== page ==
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Macular Degeneration Research Program

The lab of Dr. Aparna Lakkaraju

Age-related macular degeneration (AMD) is an irreversible destruction of the central area of the retina, called the macula. The retina is the  light sensitive layer of tissue that lines the back of the eye and transmits visual information via the optic nerve to the brain. Macular degeneration leads to loss of the sharp, fine-detail, “straight-ahead” vision required for reading, driving, recognizing faces, and seeing the world in color, for example.

Macular degeneration is a leading cause of vision loss and irreversible blindness in Americans age 60 years and older and advanced AMD is a leading cause of irreversible blindness and visual impairment in the world. As many as 11 million Americans have some form of macular degeneration, including both early and later stages of the wet and dry forms. This number is expected to double by 2050.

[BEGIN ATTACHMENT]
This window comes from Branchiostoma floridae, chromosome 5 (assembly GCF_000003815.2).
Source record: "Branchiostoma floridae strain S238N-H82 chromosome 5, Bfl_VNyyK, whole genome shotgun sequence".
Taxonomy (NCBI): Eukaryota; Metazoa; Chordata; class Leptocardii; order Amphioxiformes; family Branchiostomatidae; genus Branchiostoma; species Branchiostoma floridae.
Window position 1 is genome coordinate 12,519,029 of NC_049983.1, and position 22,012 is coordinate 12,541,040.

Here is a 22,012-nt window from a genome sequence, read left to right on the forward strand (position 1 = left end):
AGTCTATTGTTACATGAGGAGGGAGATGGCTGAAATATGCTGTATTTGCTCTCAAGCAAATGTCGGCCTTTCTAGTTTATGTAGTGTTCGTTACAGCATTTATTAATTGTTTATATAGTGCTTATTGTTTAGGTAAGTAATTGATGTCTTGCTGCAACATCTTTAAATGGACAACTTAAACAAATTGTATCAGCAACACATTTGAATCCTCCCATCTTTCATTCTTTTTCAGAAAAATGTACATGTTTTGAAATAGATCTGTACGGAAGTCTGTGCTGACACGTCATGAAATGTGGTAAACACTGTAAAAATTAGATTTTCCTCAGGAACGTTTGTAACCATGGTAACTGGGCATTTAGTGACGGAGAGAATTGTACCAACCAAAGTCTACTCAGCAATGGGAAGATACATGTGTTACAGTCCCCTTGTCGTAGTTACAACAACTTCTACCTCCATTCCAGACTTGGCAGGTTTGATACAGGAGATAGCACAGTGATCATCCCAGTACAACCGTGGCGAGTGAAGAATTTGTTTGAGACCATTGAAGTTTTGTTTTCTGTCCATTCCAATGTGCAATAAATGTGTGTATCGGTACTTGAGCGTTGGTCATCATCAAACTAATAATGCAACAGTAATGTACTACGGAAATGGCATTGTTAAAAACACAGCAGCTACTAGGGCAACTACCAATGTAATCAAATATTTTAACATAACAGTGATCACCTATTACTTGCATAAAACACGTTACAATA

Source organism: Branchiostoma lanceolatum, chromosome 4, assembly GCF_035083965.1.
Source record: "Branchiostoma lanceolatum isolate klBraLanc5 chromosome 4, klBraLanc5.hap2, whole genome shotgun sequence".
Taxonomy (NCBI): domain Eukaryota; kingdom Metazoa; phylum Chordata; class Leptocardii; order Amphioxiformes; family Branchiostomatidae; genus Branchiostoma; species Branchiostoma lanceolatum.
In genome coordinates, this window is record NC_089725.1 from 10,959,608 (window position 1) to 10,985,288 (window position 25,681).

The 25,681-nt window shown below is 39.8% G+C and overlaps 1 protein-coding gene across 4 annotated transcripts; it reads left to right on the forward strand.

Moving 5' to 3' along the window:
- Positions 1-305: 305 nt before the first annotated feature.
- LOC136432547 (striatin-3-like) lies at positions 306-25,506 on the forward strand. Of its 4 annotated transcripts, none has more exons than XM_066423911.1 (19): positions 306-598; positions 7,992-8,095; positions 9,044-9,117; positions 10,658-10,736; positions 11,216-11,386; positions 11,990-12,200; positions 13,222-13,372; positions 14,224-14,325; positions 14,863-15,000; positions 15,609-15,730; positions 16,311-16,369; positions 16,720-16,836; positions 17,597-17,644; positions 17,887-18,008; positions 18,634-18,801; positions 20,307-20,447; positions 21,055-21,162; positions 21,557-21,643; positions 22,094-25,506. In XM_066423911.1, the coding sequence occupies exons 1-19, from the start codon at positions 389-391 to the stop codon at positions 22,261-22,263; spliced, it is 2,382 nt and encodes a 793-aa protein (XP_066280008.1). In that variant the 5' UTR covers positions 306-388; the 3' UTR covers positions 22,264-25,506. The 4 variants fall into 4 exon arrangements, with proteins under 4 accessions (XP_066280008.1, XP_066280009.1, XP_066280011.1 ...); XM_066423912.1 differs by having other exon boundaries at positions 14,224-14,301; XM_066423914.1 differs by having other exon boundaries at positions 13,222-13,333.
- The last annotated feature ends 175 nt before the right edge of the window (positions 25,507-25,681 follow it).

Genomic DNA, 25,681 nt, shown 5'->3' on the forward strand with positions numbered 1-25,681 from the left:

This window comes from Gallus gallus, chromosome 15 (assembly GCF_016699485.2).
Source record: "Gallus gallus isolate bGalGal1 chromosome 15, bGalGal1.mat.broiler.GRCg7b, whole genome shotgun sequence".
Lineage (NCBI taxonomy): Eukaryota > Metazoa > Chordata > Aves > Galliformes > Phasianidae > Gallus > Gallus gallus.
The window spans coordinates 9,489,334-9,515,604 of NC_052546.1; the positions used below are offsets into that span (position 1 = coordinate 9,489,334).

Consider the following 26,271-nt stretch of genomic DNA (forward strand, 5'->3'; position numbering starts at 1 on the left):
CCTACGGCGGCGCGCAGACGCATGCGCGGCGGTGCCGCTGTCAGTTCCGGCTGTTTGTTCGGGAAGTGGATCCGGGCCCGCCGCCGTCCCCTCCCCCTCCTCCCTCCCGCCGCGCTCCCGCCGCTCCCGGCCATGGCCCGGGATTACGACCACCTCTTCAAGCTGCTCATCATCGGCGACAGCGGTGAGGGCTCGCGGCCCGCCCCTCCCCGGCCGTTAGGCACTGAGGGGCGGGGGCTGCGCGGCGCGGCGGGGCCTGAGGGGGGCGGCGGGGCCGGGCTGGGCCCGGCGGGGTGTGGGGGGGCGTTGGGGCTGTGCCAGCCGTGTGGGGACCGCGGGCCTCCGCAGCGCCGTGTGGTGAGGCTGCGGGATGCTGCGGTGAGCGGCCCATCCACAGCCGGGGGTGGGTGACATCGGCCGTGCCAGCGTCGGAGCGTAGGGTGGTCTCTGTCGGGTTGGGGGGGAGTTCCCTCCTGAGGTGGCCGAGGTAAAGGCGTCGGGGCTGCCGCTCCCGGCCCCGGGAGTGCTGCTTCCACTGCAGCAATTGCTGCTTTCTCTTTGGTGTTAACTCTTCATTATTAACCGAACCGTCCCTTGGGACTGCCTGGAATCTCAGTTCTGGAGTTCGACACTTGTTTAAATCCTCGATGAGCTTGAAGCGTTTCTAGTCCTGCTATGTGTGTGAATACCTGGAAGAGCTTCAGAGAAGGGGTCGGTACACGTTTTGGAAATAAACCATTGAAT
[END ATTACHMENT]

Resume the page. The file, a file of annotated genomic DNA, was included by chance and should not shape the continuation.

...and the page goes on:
Everything you need to manage macular degeneration

Program History

Since 1999, Macular Degeneration Research (MDR) has awarded nearly $35 million to support research into the causes and potential prevention strategies and treatments of macular degeneration disease. MDR is currently supporting 47 biomedical researcher projects.

Download the MDR Grants Yearbooks in PDF format and view our grantees:

Research We Have Funded

A few examples:

Learn more about the research we currently fund and the research we have funded over the years. 

Important Breakthroughs

Promising recent results by earlier BrightFocus grant awardees include:

With further research, these and other discoveries may lead to new treatments and ways of managing risk factors.

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